I read a recent profile on Jason Freedman in Inc Magazine. Freedman is on his third startup 42 Floors, after a recent successful sale of his second one, FlightCaster. There are several pretty cool ideas regarding startups and developments in the article. I find myself attracted to ideation approaches because at this point I’ve got a few concepts I’m focusing on, and am determining what are the best questions to ask to further hone in on one.
One I like is thinking of the startup development as chapters. I love considering narrative’s as a form of meaning-making. The reason why he uses the chapters is to keep some distance from the idea- to give some flexibility:
Freedman calls the successive iterations of his venture chapters. “Entrepreneurs tend to get too fond of their ideas, and that makes them resistant to change,” he explains. “It feels like having to let go of your dream. But calling it a chapter acknowledges up front there will be more chapters. A chapter is easier to let go of.”
There are a few other great ideas, including encouraging serendipity, and surrounding yourself with a community to succeed (i.e. don’t try and be the smartest person on your own). There is one bit in particular that suprised me. At the end of the article there are a few startup proverbs that Freeman has developed from his experience as an entrepreneur. One of them involves new ideas:
If your idea is really unique, you’re doomed. The market is either too far behind you, or it’s too small.
Now I think about what I’ve been told about great ideas and innovations- and most simply it is that they are something new. Whenever I come up with an idea and share it, I feel others evaluate it on how fresh it is. Are there others in that space? Would it seem cool? Would it create value?
This cuts right in the heart of that.
And you think about it a bit and it feels like it makes sense. Before Apple, there was Xerox PARC (and whoever else) making computers. There were smartphones before the iPhone. The iPad looked like an oversized iPod touch. For Facebook there was Myspace and Friendster. With Youtube, there were certainly other video sharing sites. Each of these companies had fantastic technical innovations- but to consumers, the ideas themselves had been present in some form already- they were in part familiar.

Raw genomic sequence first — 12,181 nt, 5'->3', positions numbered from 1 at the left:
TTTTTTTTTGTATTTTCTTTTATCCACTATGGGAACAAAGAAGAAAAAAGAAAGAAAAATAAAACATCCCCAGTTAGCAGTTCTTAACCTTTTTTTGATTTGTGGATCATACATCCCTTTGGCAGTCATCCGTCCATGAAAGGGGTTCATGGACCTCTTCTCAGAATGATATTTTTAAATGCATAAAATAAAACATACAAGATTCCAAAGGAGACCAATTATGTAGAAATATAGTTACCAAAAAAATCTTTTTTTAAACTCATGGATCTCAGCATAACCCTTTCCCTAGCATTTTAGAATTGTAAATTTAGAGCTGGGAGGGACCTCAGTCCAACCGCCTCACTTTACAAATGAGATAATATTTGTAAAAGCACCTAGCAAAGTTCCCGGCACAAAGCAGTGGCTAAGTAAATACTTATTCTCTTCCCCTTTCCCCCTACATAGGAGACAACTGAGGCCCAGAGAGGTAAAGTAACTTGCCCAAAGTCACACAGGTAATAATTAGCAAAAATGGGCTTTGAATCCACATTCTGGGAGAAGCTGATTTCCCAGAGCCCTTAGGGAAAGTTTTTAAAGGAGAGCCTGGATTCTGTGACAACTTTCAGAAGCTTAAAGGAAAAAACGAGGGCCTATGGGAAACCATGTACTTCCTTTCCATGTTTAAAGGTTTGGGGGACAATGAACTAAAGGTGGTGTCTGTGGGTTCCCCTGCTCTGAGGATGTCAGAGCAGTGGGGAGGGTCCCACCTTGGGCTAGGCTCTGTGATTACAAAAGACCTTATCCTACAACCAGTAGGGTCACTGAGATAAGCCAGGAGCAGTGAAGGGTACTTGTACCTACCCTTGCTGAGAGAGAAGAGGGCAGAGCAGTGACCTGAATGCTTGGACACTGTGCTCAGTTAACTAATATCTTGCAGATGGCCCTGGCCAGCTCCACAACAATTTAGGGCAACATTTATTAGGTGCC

One of the hottest of business concepts right now- Clayton Christenson’s disruptive innovation - involves bringing a product that was only available to the wealthy or skilled to a far wider population. The idea itself was not unique – but its packaging, interface, or technology is.
It isn’t hard to try and think up products that were truly unique- that came out and were wildly successful. But I think what is important in the short statement above is that it refocuses your attention to the market and the possibility that you may be too far ahead of it- a scary thought, but wholly possible especially at the edge of innovation- where tinkerers are thinking of all sorts of combinations of new technologies to form products. You could make something amazing, but only a handful of people would buy into it.
It shouldn’t be frightening. I feel that if there is solid communication with customers, and perhaps even encouraging some democratized (open) innovation, a niche product could develop gain a wider acceptance.